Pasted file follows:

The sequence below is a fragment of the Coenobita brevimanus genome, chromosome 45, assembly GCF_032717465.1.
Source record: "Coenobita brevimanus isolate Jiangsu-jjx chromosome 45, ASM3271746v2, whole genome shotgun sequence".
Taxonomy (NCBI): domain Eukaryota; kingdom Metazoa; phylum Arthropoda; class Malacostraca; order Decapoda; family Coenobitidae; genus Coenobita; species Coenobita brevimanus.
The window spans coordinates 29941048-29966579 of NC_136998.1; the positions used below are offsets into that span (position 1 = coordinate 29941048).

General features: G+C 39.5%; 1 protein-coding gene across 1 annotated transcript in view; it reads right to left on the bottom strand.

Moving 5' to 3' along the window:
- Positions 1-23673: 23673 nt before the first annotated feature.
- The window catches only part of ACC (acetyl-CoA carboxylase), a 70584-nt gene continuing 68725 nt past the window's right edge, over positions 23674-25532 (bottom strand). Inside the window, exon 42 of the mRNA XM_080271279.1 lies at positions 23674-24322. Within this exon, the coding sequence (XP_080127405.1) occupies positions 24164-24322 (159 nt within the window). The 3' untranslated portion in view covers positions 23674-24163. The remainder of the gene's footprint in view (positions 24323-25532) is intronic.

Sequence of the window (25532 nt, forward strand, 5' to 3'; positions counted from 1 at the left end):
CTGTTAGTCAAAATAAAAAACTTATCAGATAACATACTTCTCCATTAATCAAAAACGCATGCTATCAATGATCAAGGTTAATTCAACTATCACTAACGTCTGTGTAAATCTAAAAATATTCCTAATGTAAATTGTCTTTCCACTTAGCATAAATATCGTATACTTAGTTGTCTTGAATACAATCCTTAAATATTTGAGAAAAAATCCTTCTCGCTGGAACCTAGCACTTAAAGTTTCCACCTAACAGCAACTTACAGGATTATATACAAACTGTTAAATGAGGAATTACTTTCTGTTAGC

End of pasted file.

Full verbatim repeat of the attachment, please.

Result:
The sequence below is a fragment of the Coenobita brevimanus genome, chromosome 45, assembly GCF_032717465.1.
Source record: "Coenobita brevimanus isolate Jiangsu-jjx chromosome 45, ASM3271746v2, whole genome shotgun sequence".
Taxonomy (NCBI): domain Eukaryota; kingdom Metazoa; phylum Arthropoda; class Malacostraca; order Decapoda; family Coenobitidae; genus Coenobita; species Coenobita brevimanus.
The window spans coordinates 29941048-29966579 of NC_136998.1; the positions used below are offsets into that span (position 1 = coordinate 29941048).

General features: G+C 39.5%; 1 protein-coding gene across 1 annotated transcript in view; it reads right to left on the bottom strand.

Moving 5' to 3' along the window:
- Positions 1-23673: 23673 nt before the first annotated feature.
- The window catches only part of ACC (acetyl-CoA carboxylase), a 70584-nt gene continuing 68725 nt past the window's right edge, over positions 23674-25532 (bottom strand). Inside the window, exon 42 of the mRNA XM_080271279.1 lies at positions 23674-24322. Within this exon, the coding sequence (XP_080127405.1) occupies positions 24164-24322 (159 nt within the window). The 3' untranslated portion in view covers positions 23674-24163. The remainder of the gene's footprint in view (positions 24323-25532) is intronic.

Sequence of the window (25532 nt, forward strand, 5' to 3'; positions counted from 1 at the left end):
CTGTTAGTCAAAATAAAAAACTTATCAGATAACATACTTCTCCATTAATCAAAAACGCATGCTATCAATGATCAAGGTTAATTCAACTATCACTAACGTCTGTGTAAATCTAAAAATATTCCTAATGTAAATTGTCTTTCCACTTAGCATAAATATCGTATACTTAGTTGTCTTGAATACAATCCTTAAATATTTGAGAAAAAATCCTTCTCGCTGGAACCTAGCACTTAAAGTTTCCACCTAACAGCAACTTACAGGATTATATACAAACTGTTAAATGAGGAATTACTTTCTGTTAGC